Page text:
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Inflation Forecasts and Market Expectations

How high will inflation go and when will cash rates peak are common questions that people are asking in this inflationary environment.  In answering questions like these, we need to understand the difference between 'forecasts' and 'market expectations'.



Inflation forecasts are the numbers that economists produce for where they expect inflation to be in the near term, usually over the next one to two years. These forecasts are prepared by private sector and official economists, the latter often working at a country’s central bank given the importance of inflation as an input to monetary policy.


Market expectations, on the other hand, are entirely different. These are expectations for inflation over long time-frames.  This is reflected in bond market pricing, as the yield (or return) from a bond investment is intended to compensate an investor for inflation over the life of the investment, which is generally 10, 20 or even 30 years. 


So, when we compare economist inflation forecasts with market expectations for inflation, we get two very different views of the future, and each are important in their own way for the setting of monetary policy by a central bank.

These inputs are also instrumental in shaping the market’s view on expected returns. Higher inflation will require higher returns, and this in turn necessitates lower asset prices and/or higher earnings.

The obvious disadvantage of inflation forecasts and market expectations is that they are just that: forecasts and expectations. They are not guaranteed to be correct, and because predicting future events is impossible, they are always wrong to some extent.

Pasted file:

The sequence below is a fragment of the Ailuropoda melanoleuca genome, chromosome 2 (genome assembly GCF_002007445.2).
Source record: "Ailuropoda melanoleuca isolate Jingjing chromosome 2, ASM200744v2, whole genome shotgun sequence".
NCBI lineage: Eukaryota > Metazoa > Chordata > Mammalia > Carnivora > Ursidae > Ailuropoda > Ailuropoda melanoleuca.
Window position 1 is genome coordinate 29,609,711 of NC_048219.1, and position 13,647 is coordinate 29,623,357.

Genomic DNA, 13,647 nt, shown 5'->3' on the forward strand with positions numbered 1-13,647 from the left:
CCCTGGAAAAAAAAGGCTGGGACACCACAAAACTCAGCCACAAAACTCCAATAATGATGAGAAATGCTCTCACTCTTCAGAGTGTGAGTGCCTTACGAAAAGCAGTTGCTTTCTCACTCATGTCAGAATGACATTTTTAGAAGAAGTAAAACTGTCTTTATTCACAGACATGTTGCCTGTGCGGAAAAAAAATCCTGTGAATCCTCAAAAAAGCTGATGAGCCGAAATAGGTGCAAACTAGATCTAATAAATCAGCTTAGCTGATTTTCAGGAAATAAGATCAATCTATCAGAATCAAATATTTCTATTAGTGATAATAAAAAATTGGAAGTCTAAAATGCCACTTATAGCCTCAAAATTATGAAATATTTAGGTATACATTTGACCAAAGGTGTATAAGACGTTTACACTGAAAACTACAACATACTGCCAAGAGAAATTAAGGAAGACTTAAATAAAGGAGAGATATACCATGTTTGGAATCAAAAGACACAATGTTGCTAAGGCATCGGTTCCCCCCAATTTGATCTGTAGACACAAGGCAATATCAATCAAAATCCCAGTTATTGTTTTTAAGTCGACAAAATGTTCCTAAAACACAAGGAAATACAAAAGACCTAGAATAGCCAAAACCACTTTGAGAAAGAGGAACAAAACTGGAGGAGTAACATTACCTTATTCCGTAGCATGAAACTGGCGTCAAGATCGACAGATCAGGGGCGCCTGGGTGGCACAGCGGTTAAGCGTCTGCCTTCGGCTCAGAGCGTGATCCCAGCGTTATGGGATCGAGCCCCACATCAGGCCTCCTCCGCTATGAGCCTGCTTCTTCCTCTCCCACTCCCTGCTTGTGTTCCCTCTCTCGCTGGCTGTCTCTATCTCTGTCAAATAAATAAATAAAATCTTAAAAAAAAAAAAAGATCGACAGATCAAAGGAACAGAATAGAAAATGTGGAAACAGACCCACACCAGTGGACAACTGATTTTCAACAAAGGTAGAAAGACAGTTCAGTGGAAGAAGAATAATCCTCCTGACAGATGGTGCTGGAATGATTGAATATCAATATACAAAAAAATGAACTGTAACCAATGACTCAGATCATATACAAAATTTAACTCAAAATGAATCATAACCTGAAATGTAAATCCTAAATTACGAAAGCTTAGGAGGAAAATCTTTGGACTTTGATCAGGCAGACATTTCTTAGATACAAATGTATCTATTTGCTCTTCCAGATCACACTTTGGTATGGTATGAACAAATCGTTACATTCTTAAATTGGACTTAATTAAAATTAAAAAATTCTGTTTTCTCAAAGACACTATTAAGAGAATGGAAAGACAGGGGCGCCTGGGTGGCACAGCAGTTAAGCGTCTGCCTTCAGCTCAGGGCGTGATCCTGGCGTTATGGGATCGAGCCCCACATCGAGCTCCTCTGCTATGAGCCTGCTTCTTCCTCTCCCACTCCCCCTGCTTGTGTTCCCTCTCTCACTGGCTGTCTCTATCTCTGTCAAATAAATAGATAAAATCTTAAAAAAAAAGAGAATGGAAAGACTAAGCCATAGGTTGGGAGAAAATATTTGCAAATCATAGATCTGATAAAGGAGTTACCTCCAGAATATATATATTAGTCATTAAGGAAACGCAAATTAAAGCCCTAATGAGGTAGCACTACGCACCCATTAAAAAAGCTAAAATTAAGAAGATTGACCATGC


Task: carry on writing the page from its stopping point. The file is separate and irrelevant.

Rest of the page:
On the forecasting side, we know that when the 'experts' provide a forecast of economic data for as little as one year into the future, that these have a mixed track record (at best) of being correct. Once we move further out, to say two years, forecast errors become significant. Market practitioners fare little better in inflation expectations, or other market pricing. Large corrections to financial market prices are a seemingly permanent feature of markets and bear testament to that. The difficulty is so well known that researchers have established that current market prices or variables outperform more sophisticated models as an estimate.

If forecasts and expectations can never be completely correct, how should we go about investing in inflationary environments?

History has shown that a prudent portfolio blend incorporating growth assets (e.g., share and property investments) and defensive assets (e.g., bonds) generally outperform inflation in the long term.

So, while inflation forecasts and market expectations continues to pose challenges for policymakers, investors should maintain a disciplined investment approach designed to deliver long term returns through a range of scenarios.  This is something you can invest in with certainty.



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